Glenwood Park, Atlanta, Georgia - is the new neighborhood where I have led the development since its beginning in 2001. Some of the main lessons I have taken from Glenwood Park include:
Pienza, Italy - I had the good fortune of visiting here on a study trip with a group from the Seaside Pienza institute in 2002. Pienza is a beautiful little hilltop town in the Val d'Orcia, and there are several other interesting towns in close striking distance such as Montalcino and Montepulciano. I loved it! Some of the observations that have stuck with me from this trip are:
Eze, France - a small "perched village" near Nice on the French Riviera, is the first hilltown I got a chance to visit after we bought Las Catalinas. We bought Las Catalinas in August of 2006, and I visited Eze, Cap Ferrat, and the Cinque Terre, and some other nearby places in September of that year. Eze was the first stop on the trip, so it was a real stunner for me! The magic of the way the slope can open up views, bring light into what would otherwise be claustrophobically narrow streets, and allow every residence both great views and near total privacy hit me right between the eyes in Eze. It was so exciting! The weather was awful, but I treasure the pictures anyway.
Cap Ferrat - is a peninsula near Eze with a nice small harbour town (St. Jean Cap Ferrat), and beautiful collection of old and new estates around it on the hills. St. Jean Cap Ferrat is where I wrote "the rules of hill towns" on the paper place mat under my pizza one night. What is notable about Cap Ferrat's estates is that they really do feel like "estates" but the lots are not that big - probably not much different on average than the normal suburban quarter to half acre. But through the use of terraces, the slope of the land, and garden walls, they achieve great privacy and beauty. They are estates!
Cinque Terre, Italy - the five small towns of the Cinque Terre are all car-free or nearly so. They have been very much "discovered" as a tourist destination in recent years. The main activity for many visitors is hiking from town to town - they are only a mile or so apart on average. And walking from town to town is the best way to really absorb what for me is the main lesson of the Cinque Terre, which is how wonderfully a compact jewel of a seaside town can enhance the beauty of an already beautiful natural landscape.
Amalfi Coast, Italy - I have never been there but seemingly everyone else on our team has talked to me about it so much that I feel like I have! Incredibly steep hillside leading down the ocean offer dramatic views for nearly everyone. The Amalfi, and especially the town of Positano, offers great inspiration on the drama and beauty that a hillside town on a beautiful coast can deliver. That much I can say just from seeing the pictures!
Ronda, Spain - Ronda is a hilltown that is one of the "Pueblos Blancos" in the hills southeast of Sevilla in Spain. Bob Davey, Douglas Duany and I made our way there on a trip to study Spanish hilltowns in the fall of 2007. Though we went to many great towns on this trip, Ronda was spectacular and pretty much stole the show. It seemed like every lesson we needed for hilltown design was there within a single quarter-mile radius.
Zermatt, Switzerland - Zermatt is a fairly large, completely car free town in the Swiss Alps. With over 5,000 full time residents and several times that many people in town during peak seasons, it is a pretty substantial place with thriving resort-based economy. Based on my visit and conversations there in the summer of 2009, the no-car thing just is not perceived as a problem in the least! Visitors park their cars, if they have them, several miles down valley and take a train up to town. Residents can park on the edge of town, but their cars do not enter town. Within the town there are electric taxis available to transport people, baggage, etc. Many buildings are located on stair-streets quite a distance from where even these electric carts can reach. Truly the only way to deliver things there is to carry them! Once again, I was sort of floored by how practical and wonderful a car-free town can be.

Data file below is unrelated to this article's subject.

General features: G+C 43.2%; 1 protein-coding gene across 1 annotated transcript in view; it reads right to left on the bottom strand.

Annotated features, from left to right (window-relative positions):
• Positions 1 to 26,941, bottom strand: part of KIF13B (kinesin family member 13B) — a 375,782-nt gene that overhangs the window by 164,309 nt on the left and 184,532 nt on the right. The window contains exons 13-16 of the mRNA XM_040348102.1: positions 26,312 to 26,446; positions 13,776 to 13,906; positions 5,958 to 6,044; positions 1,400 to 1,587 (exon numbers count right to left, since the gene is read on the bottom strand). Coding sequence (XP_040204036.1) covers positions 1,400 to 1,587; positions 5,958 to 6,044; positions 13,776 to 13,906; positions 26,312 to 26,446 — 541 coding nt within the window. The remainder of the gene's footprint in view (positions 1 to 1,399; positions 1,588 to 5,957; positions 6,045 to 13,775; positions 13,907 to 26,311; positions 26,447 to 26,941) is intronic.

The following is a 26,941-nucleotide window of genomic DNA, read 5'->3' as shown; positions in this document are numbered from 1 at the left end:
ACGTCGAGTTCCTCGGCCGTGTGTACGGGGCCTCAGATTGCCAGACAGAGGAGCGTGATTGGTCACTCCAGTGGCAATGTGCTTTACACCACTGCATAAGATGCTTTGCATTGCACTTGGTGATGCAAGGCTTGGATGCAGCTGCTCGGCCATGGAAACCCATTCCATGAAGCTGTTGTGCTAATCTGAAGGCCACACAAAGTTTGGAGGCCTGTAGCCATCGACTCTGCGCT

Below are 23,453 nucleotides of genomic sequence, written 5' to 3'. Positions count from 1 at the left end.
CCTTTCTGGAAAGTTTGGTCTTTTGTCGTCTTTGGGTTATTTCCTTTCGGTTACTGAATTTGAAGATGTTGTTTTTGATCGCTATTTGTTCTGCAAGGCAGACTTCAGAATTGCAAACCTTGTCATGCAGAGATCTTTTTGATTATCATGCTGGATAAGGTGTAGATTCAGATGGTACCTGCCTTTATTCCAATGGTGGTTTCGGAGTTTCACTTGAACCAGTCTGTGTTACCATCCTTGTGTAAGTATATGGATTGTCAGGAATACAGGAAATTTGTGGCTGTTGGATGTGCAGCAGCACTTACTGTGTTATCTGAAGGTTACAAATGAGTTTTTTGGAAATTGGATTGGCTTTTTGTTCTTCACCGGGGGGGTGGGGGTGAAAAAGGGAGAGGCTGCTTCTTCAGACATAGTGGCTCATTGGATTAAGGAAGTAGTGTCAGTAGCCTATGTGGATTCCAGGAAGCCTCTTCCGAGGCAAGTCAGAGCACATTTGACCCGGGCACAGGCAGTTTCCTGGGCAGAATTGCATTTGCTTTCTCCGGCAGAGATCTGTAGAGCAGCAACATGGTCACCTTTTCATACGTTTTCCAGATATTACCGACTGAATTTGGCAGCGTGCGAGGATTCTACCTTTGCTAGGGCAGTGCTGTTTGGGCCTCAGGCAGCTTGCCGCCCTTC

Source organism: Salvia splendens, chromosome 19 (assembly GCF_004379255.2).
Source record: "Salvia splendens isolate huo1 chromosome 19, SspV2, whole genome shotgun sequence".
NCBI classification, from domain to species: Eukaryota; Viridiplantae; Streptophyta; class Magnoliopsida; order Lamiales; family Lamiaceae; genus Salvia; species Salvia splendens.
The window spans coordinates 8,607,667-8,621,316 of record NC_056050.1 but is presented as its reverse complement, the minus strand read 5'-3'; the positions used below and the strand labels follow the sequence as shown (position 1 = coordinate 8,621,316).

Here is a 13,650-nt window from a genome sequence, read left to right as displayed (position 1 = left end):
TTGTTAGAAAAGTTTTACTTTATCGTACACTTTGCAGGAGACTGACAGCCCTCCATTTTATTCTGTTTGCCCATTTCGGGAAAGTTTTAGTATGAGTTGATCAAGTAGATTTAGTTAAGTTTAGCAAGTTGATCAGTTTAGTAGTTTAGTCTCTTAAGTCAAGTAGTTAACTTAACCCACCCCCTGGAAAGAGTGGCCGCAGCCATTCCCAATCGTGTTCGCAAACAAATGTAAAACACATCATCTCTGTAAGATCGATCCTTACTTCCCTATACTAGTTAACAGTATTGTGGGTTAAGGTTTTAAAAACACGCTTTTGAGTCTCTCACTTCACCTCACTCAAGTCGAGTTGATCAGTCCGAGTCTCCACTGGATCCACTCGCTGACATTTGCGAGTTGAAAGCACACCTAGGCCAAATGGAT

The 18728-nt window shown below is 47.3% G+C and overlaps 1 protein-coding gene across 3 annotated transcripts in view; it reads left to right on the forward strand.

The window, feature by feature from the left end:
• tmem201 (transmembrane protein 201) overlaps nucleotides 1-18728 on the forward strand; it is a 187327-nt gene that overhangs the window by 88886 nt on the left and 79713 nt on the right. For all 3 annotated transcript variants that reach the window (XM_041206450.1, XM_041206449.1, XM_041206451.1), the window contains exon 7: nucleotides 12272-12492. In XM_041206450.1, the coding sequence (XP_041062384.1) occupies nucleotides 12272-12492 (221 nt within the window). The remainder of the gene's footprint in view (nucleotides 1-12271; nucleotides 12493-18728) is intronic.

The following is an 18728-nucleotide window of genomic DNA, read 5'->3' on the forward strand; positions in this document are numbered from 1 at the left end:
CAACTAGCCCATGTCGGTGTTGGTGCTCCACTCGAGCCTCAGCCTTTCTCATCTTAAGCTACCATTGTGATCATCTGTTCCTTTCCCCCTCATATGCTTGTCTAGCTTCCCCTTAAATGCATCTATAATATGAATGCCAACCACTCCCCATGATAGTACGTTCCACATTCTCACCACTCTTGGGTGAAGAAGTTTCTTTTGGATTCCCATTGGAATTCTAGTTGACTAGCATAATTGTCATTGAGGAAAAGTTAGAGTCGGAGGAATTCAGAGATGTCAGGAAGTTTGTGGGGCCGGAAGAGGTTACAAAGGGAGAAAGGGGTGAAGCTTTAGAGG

Venice, Italy - Venice is the largest city I know of with no cars at all. Of course it has canals and boats that do many of the things that cars do in other cities. Still the absence of motorized vehicles on the street is very profound, and for me inspirational. It has helped inspire my aspirations to keep motorized vehicle use at a minimum in Las Catalinas. My last visit was in 2003. That is before Las Catalinas came along in my life, but well after I had begun my career in developing walkable places. So I was paying attention!
Puerto Vallarta area in Mexico - Stuart Meddin, Bob Davey and I took a study trip here in late 2006 and found lots to admire in the hillside vacation houses south of town.
Guanacaste - There are not a lot of urban planning examples that we have found to take from Guanacaste - nearly all the towns are built on flat land with regular rectangular street patterns that just don't apply to us on our terrain. But there some good sources of learning and inspiration for us.
Antigua, Guatemala - has been a huge source of inspiration for us. Many members of our team have visited, including a December 2008 trip by Bob Davey, Stuart Meddin and me. The inspiration is not so much in terms of the urban form, because the houses typically sort of turn their backs on the street leading to some pretty bleak streetscapes. What are inspirational are the architectural details and especially the finishes.
Casco Viejo - is the old part of Panama City, Panama. There are some great details here, all adapted to a very tropical climate. Several members of our team made a study trip there in January of 2009. Our host was Ricardo Arosemena, one of the primary architects working in Las Catalinas today. Among the top sources of inspiration:
St. Barthelemy, French West Indies - I have spent a fair amount of time in St. Barths, and love it.
The plazas and places throughout Las Catalinas have something to offer for any event and occasion, from meeting spaces to meditation platforms, from dining with the family to sports pavilions and many more.
The process for drawing a street in a pedestrian town is very different from in a town built around cars. Traveling on foot or on a bike presents an entirely different set of challenges, possibilities, and considerations than for travel in a car, and as a result the materials, size, shape, and even ...
Additionally you will receive our occasional newsletter. Absolute confidentiality. Never SPAM. You can unsubscribe at any time.